Grass-pink (Calopogon tuberosus) has a misleading name due to its single, grass-like leaf that arises near the base and partially sheathes the stem. It's actually a native eastern orchid with an upside-down flower. The yellow-crested lip (called the Labellum) is uppermost. The University of Wisconsin provides an interesting description of how this works to achieve pollination. "The brush of hairs on the lip apparently serves as a "pseudopollen" lure, attracting naive, recently emerged bumblebees. The bees, expecting a reward of nectar and/or pollen, land on the hairs. At this point, the hinged labellum swings down under the weight of the bee and positions the bee on the column, where pollen can be placed on its back. If the bee already carries a load of pollen, it will contact the stigma and thus pollinate the plant. (Thien & Marcks, 1972)"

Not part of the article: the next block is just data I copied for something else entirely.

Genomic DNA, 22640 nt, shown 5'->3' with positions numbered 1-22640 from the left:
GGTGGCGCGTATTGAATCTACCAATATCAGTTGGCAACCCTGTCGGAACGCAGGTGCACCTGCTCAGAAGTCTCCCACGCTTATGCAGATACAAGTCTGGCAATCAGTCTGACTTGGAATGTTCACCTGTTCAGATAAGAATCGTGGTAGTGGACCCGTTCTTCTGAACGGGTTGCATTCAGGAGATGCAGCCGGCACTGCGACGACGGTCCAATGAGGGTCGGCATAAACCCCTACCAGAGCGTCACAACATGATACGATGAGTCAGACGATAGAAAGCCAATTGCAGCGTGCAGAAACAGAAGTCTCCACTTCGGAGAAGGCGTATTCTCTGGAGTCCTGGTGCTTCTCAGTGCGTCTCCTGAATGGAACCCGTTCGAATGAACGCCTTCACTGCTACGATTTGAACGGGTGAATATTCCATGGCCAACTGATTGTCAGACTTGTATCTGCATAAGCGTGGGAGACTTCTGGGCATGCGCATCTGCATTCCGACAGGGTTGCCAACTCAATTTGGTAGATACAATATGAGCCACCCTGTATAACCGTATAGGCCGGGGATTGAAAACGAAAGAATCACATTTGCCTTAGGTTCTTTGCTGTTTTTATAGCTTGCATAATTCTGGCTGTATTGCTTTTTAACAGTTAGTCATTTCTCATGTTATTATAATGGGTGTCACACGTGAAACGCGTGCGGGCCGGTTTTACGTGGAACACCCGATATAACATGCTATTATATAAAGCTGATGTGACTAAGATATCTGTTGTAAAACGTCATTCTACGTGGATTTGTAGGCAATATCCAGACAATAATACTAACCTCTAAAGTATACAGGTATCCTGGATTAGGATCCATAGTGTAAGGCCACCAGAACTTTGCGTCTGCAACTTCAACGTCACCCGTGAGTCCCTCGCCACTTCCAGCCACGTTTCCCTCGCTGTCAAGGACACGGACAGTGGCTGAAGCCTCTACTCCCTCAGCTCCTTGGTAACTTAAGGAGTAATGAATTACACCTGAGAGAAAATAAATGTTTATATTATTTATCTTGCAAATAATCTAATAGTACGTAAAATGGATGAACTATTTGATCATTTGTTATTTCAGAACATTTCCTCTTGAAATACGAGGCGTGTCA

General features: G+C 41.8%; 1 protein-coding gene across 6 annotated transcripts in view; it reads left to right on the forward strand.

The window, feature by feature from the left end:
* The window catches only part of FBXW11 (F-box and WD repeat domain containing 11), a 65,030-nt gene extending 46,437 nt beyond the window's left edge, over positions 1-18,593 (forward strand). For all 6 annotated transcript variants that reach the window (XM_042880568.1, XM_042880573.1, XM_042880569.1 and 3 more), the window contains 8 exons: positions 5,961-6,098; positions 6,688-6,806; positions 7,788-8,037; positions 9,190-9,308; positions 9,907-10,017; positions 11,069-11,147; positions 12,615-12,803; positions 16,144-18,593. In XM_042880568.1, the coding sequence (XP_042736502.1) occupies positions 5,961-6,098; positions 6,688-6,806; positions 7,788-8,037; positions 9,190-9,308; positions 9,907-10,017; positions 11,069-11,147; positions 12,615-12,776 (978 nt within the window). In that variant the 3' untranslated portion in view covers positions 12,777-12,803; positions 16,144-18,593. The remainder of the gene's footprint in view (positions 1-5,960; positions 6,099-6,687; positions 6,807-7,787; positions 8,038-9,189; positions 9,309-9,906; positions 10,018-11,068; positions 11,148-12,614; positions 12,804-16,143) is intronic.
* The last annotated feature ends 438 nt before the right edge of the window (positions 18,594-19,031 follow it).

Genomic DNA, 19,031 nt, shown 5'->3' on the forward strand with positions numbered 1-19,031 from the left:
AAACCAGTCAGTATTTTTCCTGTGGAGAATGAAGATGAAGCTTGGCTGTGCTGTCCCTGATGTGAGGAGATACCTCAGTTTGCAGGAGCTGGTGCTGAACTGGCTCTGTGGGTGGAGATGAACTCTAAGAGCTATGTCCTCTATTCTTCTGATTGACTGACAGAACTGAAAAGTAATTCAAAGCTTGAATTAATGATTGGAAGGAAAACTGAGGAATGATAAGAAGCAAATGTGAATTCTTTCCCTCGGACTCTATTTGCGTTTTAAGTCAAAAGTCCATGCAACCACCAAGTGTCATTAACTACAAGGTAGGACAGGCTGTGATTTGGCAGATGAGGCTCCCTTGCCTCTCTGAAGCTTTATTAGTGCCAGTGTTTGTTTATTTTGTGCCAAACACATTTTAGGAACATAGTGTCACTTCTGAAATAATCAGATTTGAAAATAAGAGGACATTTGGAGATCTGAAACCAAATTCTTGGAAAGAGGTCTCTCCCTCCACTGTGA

Calopogon is found in wet, acidic bogs, peat meadows and swamps from Minnesota to Newfoundland and south to the Gulf coast. (There's a range map on the USDA Plants Database, under Calopogon tuberosus.) It does occur locally, but since New York lists it as "exploitably vulnerable," I'll leave it at that.
 


The genera name is a contraction of the Greek "kalos" and "pogon" meaning "beautiful beard." The specific name is Latin for "tuberous," referring to the tuberous corm growing in the substrate (typically Sphagnum moss). Most older field guides list this species as Calopogon pulchellus, now considered a synonym for this species.

Michael Kudish, in his book Adirondack Upland Flora (1992), gives the flowering date as beginning July 1 with median date July 13 (subject to global warming and annual climate fluctuation) within a 30-mile radius of Paul Smiths.

Corrections, questions and suggestions are always welcome at northeastnaturalist@yahoo.com or connect through my Facebook page and photo page. There is a separate community-type page for The Northeast Naturalist. Other nature and geology topics can be found on the parallel blogs Northeast Naturalist and Heading Out.

Thursday, May 30, 2013